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Edible Art Forms: Get to know these One of a Kind makers

11 . 04 . 2019

At this year's Holiday show, creativity not only comes in all shapes and sizes but also tastes! We asked three new One of a Kind Show makers some questions to get to know them a little better before we meet them in person in December.


Sugoi means amazing or awesome in Japanese. And amazing these Sugoi Sweets are. Artist Elle Lei makes artisanal colorful chocolates and confections that not only taste great but are also a feast for the eyes.

How and why did you decide to become an artist?

Elle: As a kid l loved color and anything sweet. Sometimes my mother would return home with little candies. Waiting by the door for her return became my daily ritual and when she returned empty-handed I would scour the cabinets for anything resembling a sweet.

As far back as I remember, my most consistent hobby has been drawing. l was one of the top students in painting/art class throughout my early school years and it was my childhood dream to become a fashion designer. However, like many of us, I was sidetracked by societal pressures and ended up with a law degree in my home country. My artist dream was suspended until l moved to the U.S. and reset my professional career. My first job in the U.S. may sound cliché--I started my food career as a dishwasher. Soon thereafter I was working as a savory chef before eventually shifting to pastry. I even spent one year making a single product every day… macarons. While I enjoyed baking very much, I was still searching for a medium that could better translate my passion for color, design, and flavor. I found it when I started playing around with chocolate. It was chocolate, especially painted bonbons, that allowed me to combine food with art and science in a way that I can only describe as magical. I have made a lot of mistakes and bad batches along the way, but the only thing more satisfying than seeing a perfect bonbon pop out of the chocolate mold is to see someone else truly enjoy them. Making chocolate bonbons gave me the opportunity to once again dream about colors, hold a paintbrush, and share my little creations with others. For this I am grateful.

Where does your inspiration come from?

Elle: My inspiration comes from travel and cultural influences such as fashion, music, movies, art museums, cookbooks, and from other artists.

Apart from creating chocolates, what do you do?

Elle: Sugoi Sweets is a new endeavor, getting it up and running consumes a lot of my time. With the free time I do have, I find myself reading cookbooks and teaching myself digital drawing.


They are handmade, with only four ingredients, but the eating experience is anything but simple. Madison-based Nutkrack's chef Eric Rupert talks us about his passion for pecans.

Tell us more about your pecans.

Eric: Our recipe is simple, only four ingredients: pecans sourced from New Mexico, a little bit of sugar, a pinch of sea salt and canola oil. However, this creation was a happy accident. After accidentally dunking a pound of pecans into the wrong pot, I scooped them and put them aside only to realize just how delicious and addictive they were. The rest is history.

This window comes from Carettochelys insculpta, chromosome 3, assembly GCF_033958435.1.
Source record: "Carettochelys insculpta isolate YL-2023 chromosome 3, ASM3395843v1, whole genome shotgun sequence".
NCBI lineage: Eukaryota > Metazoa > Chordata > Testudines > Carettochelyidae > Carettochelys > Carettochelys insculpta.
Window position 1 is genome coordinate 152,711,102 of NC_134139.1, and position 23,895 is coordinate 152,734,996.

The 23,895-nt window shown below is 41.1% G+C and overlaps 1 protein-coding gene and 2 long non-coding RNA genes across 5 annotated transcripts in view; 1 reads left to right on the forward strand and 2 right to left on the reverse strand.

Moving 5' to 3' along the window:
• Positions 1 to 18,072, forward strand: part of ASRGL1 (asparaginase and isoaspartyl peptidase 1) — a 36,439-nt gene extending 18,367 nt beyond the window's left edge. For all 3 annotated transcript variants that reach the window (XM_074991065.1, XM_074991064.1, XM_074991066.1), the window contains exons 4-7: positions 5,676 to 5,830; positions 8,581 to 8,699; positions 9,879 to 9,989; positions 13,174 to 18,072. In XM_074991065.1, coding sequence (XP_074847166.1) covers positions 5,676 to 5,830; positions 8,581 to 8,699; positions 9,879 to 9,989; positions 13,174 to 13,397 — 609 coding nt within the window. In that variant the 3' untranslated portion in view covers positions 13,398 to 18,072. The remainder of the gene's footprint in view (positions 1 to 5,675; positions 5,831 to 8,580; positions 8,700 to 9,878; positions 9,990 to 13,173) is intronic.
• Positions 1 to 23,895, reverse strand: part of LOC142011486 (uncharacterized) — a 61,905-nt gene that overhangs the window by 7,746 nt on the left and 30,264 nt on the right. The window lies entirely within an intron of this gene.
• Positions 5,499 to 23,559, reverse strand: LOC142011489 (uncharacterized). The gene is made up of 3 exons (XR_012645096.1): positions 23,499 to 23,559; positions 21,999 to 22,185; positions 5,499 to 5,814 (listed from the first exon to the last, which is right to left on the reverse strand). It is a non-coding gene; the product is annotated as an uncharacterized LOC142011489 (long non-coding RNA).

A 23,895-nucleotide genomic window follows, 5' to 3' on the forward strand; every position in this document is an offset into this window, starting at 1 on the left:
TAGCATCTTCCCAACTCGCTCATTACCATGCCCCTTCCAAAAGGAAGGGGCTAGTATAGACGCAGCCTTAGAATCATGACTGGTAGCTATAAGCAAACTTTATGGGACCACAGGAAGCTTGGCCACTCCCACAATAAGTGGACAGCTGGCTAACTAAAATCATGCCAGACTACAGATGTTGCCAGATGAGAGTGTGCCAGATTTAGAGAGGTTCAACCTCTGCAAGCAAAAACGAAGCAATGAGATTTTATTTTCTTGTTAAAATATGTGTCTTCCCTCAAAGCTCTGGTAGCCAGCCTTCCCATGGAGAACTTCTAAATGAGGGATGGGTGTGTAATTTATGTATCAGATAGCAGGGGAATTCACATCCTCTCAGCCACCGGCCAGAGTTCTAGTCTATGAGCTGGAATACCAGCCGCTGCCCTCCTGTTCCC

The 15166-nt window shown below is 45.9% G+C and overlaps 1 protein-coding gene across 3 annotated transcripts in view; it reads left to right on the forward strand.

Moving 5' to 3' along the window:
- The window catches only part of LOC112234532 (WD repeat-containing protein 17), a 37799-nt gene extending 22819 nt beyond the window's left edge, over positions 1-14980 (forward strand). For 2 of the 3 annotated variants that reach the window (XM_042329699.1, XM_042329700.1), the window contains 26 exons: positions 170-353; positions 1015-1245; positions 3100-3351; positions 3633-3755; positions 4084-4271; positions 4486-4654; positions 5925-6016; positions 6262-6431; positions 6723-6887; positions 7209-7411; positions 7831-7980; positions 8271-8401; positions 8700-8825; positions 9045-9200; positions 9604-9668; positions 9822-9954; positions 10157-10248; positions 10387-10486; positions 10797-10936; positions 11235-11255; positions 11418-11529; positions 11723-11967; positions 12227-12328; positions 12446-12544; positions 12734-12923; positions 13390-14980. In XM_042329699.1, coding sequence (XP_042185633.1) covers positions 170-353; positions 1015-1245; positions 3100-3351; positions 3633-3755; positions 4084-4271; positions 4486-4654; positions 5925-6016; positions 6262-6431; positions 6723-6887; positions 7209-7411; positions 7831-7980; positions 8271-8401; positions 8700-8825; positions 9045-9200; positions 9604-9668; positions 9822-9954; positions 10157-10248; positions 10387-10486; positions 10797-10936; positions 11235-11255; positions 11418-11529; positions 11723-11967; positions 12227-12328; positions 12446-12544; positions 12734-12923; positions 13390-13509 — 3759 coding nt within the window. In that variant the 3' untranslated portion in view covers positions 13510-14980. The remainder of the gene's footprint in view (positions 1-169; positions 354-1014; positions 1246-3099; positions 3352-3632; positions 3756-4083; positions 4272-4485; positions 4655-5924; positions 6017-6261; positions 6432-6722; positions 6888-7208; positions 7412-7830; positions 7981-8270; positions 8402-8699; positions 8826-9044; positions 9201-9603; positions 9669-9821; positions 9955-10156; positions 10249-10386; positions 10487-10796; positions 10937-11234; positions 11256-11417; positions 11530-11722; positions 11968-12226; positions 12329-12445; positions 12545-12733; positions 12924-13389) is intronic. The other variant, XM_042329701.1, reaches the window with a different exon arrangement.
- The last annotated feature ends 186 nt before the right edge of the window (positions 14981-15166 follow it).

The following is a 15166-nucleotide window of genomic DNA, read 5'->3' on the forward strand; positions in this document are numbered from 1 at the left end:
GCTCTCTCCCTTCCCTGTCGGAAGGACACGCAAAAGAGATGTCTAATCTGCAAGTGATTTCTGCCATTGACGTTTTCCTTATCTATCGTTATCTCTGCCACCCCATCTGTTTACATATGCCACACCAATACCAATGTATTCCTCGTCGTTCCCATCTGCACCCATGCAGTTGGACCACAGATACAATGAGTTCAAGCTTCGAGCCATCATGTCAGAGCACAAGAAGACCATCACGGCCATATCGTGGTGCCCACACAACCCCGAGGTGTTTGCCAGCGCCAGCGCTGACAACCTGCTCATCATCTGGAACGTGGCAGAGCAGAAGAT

Where does your inspiration come from?

Eric: I am inspired by the way food brings people together. For everyone, the world over, our most cherished memories are created around the table, eating and drinking with the people we love. Nutkrack has grown out of the desire to share those extraordinary experiences with as many people as possible.

Where can people buy Nutkrack's? (aside from at the One of a Kind Show, of course!)

Eric: Nutkrack is now available at more than 30 locations in Madison, and all over the state of Wisconsin. We will be arriving soon in Minnesota and Illinois. To date we have shared more than 35,000 samples of Nutkrack to an adoring public, and we look forward to sharing some with you soon!


Unlike most commercially sold marzipan, the Faerie Castle Marzipan recipe uses almond paste with an almond to sugar ratio of at least 60 to 40 and the flavoring used is vanilla, instead of almond. Owner and artist Bonny Davidson sculpts these miniature fruits and vegetables by hand.

How and why did you decide to become an artist?

Bonny: Becoming a marzipan artist never was really a choice for me to make. When my father taught me to make marzipan, I was so young—barely 4 years old—that I don’t remember learning. What I do remember is my father’s gentle direction as my skills increased: pinch the pear gently, use a light touch on the nutmeg grater, insert the leaf very carefully. Pursuing marzipan artistry as a career, however, is most definitely my decision. After 50 years as a writer and editor, Faerie Castle Marzipan is my chosen retirement occupation.

Where does your inspiration come from?

Bonny: I always loved tiny versions of everyday and unusual items and I loved the ordinary and extraordinary food that my parents had learned to make while students of Antoinette Pope. Making marzipan professionally is the combination of these loves. I am delighted to have an opportunity to share the legacy of marzipan making begun by my parents. As my tag line says, Faerie Castle Marzipan is based on a true story and it is the candy of love.

What does handmade mean to you?

Bonny: A handmade item is created by an artist and is never mass-produced by machinery. For example, although every piece of Faerie Castle Marzipan weighs the same amount, like snowflakes, no two pieces are exactly the same.


Meet these makers in December and many more who make life a bit sweeter with their creations.